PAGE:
Could Internet cookies be crunched soon?

October 31, 2013
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Internet Marketing CookieInternet “cookies” are what marketing firms use to track visitors’ Internet habits, showing the keywords searched for, which links were clicked, and length of time on a webpage.  This data becomes a vital part of their marketing strategy, because the collected information is compiled and utilized as a marketing tool to increase the website’s traffic and improve its sales funnel.

While these internet cookies have been around for many years, they may soon be largely irrelevant. Why? There are numerous reasons.

First, they have been coming under fire as of late because complaints of lack of user privacy have become louder than ever.

Second, today’s internet cookies are giving their owners less information than ever before due to the tech giants’ concern regarding privacy. Did you know that the most common keyword retrieved from Google Analytics cookies is “not provided,” meaning it literally isn’t able to recognize what keyword the visitor searched for?

Third, cookies simply do not work particularly well on some of the more popular smart phones, and many advertisers are looking for alternate ways to get their message to the mobile masses.

Fourth, cookies are not always accurate. When a computer has multiple users, a cookie cannot discern when one person has logged off and another has logged on. As a result, a full one-fifth of cookie data collected is inaccurate.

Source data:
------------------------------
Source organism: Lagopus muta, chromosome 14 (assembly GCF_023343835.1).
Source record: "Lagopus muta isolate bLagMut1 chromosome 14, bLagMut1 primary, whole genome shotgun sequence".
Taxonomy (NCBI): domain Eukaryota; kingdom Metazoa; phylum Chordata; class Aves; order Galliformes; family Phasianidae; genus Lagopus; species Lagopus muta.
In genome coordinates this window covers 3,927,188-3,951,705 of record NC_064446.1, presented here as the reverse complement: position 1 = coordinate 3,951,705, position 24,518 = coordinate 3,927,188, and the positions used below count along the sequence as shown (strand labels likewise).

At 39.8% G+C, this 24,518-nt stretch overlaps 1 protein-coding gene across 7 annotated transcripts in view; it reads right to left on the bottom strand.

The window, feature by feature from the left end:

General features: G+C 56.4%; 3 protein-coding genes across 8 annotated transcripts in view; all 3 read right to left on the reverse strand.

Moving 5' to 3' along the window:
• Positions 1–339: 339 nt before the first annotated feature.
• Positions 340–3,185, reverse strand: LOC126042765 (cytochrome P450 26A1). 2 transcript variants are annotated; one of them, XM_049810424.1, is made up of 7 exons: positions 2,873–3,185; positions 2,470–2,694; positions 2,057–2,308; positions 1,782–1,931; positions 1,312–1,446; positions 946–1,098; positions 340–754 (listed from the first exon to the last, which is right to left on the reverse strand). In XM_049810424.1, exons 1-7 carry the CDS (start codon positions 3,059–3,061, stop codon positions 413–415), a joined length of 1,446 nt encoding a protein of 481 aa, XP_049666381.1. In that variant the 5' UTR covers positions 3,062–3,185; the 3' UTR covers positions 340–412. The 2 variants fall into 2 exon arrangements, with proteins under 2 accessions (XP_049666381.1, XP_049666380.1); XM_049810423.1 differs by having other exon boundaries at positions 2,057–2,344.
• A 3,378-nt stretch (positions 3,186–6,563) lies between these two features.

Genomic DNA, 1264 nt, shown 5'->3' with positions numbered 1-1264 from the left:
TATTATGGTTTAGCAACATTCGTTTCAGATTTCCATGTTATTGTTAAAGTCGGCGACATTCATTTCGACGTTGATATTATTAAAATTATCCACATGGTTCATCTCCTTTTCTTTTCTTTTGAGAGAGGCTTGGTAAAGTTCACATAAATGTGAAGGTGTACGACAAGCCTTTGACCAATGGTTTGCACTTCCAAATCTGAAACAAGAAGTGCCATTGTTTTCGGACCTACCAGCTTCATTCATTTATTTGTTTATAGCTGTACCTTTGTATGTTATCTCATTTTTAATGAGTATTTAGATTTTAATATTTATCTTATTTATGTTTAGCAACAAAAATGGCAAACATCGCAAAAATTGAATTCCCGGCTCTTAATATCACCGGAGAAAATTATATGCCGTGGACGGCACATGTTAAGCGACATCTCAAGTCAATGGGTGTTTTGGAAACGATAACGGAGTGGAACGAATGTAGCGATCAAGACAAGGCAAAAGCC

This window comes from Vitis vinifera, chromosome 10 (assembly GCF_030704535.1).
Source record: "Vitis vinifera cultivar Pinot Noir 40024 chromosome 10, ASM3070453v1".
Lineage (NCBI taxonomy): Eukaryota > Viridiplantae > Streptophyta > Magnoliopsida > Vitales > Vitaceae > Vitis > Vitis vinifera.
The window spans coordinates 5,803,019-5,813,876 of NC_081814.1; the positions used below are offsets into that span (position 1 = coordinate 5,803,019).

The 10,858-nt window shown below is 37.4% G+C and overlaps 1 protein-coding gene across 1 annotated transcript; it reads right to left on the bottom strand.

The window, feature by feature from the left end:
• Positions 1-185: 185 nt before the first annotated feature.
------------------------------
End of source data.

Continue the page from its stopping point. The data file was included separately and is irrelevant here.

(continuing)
Finally, and perhaps most important, technological giants Google, Microsoft and Facebook are beginning to develop their own systems that will be able to ignore cookies altogether and still achieve an even better result than a cookie could ever dream of – and to top it all off, will also work on mobile devices.

Google is readying a cookie alternative that will assign each computer user his/her own unique ID, which could then be followed when the consumer uses Google products, such as Gmail, the Google Chrome Web browser and Android phones.

Microsoft’s anti-cookie solution also involves a unique identifying number, which can then be tracked for information and advertising purposes among those using the Windows 8 and Windows 8.1 operating systems.

Facebook’s strategy is a bit different. They appear to be ready to do their own cookies, in a manner of speaking. When a consumer visits a particular website, Facebook will put a code bookmark of sorts on that page linking the user to that page. An advertiser can then, in turn, send a pertinent advertisement to the user.

There are still significant issues that need addressing. For example, will the users of these new data-collection systems be able to responsibly handle these more complete user profiles – or will they run amok and bombard consumers with more invasive advertising than ever before?

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